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£10 fine for an NHS no-show, says Rishi Sunak

Be like Sweden. Charge the fee upfront on the visit.

29 thoughts on “No.”

  1. I would say charge £10 every visit, £20 for a missed appointment, however the usual NHS problem of not bothering to collect the money would arise.

  2. What KevinS says. The usual suspects would run up huge bills and any attempt to collect would be met with rentamob and screaming headlines in the progressive press.

  3. The problem is that they would have to give a benefit (vouchers?) for people on benefits, and that wouldn’t penalise no-shows. It would be interesting to understand the demographics of no-shows but perhaps doing that would be racist or something.

  4. Stop the NHS making appointments that the patient didn’t ask for.

    I had to complain to the CEO of my local trust to stop a clinc harrassing me.

    As usual, politician sees a nail and hits with a hammer instead of pulling the stupid thing out.

  5. Is a GP ever waiting for the next patient? Because if not, what is the cost to the NHS? I’ve never walked into an empty waiting room, with the GP stood around waiting for the next person to see.

    This whole thing about missed appointments is purely to deflect from how shit the NHS is. It’s not garbage because of mismanagement, it’s the patients’ fault, see?

  6. Appointment at 08:00 on a Monday morning.
    Letter informing me of appointment printed on the Tuesday, postmarked Wednesday, delivered by 2nd class post Friday.
    So I get notified of an appointment 4 days after it has happened,and they want to charge me £10 for a no-show?

    Good luck with that.

  7. BlokeInTejasBackInNormandyForABit

    What a bizarre situation.

    I communicate with my GP (in Texas) by posting messages on the GP-provided ‘Patient Portal’. Can book appointments etc that way.
    They post the results of things like blood tests there too. Same thing with specialists.

    Hasn’t the internet yet come to Blighty? Still using pigeons to carry messages or wot?

  8. Bloke etc etc

    Throughout the first 20 years of the millennium the NHS was the worlds largest purchaser and user of fax machines.

    NHS England and GPC England expect practices, where feasible, to be making progress in 2019/20 towards meeting those requirements. The use of alternatives to facsimile (fax) machines for NHS and patient communications is listed in the GMS contract 5 year framework and the associated guidance that supports the LongTerm Plan

    Anecdotal evidence suggests that this has yet to be accomplished.

    20 years ago a plan was out in place, however……

    In 2002, the UK government launched development of the National Programme for Information Technology (NPfIT) NHS Care Records Service, which was intended to deliver an electronic health records system containing patient records from across the UK. There were problems with poor user requirements analysis, the failure to address patient confidentiality, overambitious timescales, and enormous cost overruns. It was eventually closed down in 2011 as part of the dismantling of the NPfIT programme.

    And that’s why, in all probability, the “envy of the world” still uses faxes.

  9. About 5 years ago Mrs Nerd went for treatment at a medium-sized hospital. They concluded they couldn’t fix her, and sent her on to a big teaching hospital, to be treated that day.

    They didn’t need no stinkin’ faxes.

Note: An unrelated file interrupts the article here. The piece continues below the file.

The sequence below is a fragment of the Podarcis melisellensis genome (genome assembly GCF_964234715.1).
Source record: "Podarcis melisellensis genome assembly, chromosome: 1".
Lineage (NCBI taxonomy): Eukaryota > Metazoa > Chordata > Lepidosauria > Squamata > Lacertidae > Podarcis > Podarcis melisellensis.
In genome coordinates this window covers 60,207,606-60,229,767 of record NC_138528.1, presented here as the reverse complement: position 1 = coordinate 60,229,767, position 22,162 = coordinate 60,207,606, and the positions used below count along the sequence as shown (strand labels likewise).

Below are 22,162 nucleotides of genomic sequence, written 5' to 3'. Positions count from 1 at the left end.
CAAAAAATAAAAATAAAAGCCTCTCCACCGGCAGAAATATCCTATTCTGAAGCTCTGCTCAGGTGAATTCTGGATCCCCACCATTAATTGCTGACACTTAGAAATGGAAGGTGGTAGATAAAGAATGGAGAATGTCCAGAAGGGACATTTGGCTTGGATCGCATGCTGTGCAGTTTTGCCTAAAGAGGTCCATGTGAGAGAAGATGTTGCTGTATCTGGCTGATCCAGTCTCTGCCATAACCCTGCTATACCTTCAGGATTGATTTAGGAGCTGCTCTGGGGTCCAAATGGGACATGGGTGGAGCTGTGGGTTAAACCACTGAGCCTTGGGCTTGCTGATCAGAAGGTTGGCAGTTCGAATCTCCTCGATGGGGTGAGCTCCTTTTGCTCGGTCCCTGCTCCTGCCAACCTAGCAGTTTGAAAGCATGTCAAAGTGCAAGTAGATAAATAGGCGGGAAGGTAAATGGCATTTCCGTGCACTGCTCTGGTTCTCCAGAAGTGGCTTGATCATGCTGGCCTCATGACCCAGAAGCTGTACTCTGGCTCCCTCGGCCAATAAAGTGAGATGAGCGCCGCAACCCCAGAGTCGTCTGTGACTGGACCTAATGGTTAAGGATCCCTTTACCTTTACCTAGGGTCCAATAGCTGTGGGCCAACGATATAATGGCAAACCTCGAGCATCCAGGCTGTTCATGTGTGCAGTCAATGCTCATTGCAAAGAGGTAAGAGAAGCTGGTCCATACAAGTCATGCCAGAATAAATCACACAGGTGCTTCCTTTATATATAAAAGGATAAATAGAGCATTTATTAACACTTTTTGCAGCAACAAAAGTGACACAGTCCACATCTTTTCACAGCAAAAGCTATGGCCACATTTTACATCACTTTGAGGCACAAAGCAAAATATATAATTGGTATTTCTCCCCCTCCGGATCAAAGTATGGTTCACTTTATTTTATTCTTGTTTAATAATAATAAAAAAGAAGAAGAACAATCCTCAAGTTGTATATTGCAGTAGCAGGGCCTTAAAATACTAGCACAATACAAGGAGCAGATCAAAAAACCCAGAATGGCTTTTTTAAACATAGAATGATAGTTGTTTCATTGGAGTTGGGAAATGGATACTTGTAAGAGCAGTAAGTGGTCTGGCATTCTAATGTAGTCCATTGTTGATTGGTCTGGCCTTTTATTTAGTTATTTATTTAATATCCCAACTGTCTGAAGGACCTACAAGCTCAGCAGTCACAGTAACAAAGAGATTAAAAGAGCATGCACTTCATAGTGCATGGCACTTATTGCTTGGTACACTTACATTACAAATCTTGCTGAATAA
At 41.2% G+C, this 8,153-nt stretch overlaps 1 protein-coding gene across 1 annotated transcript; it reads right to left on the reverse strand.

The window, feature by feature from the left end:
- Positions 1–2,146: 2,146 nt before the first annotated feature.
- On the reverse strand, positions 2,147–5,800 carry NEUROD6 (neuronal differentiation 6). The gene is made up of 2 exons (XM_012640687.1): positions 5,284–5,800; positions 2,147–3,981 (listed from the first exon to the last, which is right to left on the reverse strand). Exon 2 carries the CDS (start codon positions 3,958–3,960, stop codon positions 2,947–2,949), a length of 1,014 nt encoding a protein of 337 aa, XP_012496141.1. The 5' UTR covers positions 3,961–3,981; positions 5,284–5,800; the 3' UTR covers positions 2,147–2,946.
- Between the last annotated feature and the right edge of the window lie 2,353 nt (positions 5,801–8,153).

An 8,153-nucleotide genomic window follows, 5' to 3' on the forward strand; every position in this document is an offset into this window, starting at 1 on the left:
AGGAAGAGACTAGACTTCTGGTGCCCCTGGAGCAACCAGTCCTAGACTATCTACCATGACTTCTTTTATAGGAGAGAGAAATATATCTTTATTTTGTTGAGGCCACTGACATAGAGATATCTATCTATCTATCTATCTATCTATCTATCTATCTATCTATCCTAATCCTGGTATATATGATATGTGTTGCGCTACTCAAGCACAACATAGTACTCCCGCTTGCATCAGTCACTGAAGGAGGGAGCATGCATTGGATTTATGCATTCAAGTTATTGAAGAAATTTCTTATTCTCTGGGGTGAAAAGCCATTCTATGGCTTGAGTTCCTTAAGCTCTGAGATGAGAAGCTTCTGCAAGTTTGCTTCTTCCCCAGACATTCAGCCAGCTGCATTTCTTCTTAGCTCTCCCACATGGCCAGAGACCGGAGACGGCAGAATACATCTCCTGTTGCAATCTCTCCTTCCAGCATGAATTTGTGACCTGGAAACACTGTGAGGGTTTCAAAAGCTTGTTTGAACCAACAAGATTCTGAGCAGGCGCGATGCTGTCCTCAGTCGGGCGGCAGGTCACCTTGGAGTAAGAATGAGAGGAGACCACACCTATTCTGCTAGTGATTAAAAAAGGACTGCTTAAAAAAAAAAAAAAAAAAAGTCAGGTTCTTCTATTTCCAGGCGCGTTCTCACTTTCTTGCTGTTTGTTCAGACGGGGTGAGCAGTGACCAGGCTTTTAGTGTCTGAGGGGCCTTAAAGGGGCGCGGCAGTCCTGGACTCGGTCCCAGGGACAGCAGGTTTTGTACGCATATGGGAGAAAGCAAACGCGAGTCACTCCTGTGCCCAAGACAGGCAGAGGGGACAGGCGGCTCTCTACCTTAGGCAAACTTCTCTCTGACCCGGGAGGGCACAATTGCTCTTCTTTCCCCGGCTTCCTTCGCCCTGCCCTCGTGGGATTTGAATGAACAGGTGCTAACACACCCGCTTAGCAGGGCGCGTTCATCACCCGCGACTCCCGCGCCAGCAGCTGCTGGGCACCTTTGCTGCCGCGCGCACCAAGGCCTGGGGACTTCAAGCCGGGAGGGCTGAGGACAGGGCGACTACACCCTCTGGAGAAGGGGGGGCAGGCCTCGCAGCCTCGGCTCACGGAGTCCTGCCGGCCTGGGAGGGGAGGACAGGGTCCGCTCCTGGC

They wrote a letter and printed it out.

    When we got to the big hospital, the A and E triage bloke typed it into the big hospital computer. And he didn’t seem remotely surprised by the need to do so.

  10. Way back when, if I showed my UB40 card to the dentist there was no charge, if not there was a charge. I tended to time my contracts to be signing on when I went to the dentist.

    I don’t know if the same process exists, years ago I gave up signing on between contracts as the JC have a catestrophic inability to cope with modern work patterns.

  11. I don’t have experience at the hospital level, but at the GP practice level the Big Three clinic systems software companies are working just fine with patient data interworking without government dictat or design, thank you very much. Worked perfectly fine during the mass Covid vaccination program with vaccination centres being able to check patient data and send back an update to whichever GP practice the patient was registered at. It was an interesting project to work on.

  12. jgh

    It’s often inside the practise that things go wrong. I had a letter with some test results which I scanned in and e-mailed to the surgery with instructins to send them to Dr Crippen. Instead it was forwarded to the duty sawbones who had no idea what it was about and said “Righto, keep taking the tablets.” I then got into a row with Crippen, because I never sent him the mail that I had promised.

  13. @Ottokring: took my mum to her ophthalmologist a couple of months ago, she was offered a cataract operation though the ophthalmologist was Frank it would not make much, if any difference, so it was politely declined and she was discharged with a referral to the Low Vision Clinic instead.

    A week or so later, a text pings into my phone – an appointment for her for cataract surgery. Odd, a I’d watched the ophthalmologist tick the box to say it had been declined. No mind, I thought, I’ll ring them and explain.

    It took FIVE WEEKS to get it cancelled with confirmation that it was cancelled – calls and emails that went unanswered, online forms that were never processed, voicemails left that were never replied to. If I hadn’t persevered out of sheer bloodmindedness, she’s have gone down as a no show…

  14. Bloke in North Dorset

    BlokeInTejasBackInNormandyForABit,

    My GP practice has a portal where I can reorder prescriptions, see my medical records etc. Prior to the great Covid lockdown I could even book appointments and choose which doctor I wanted to see.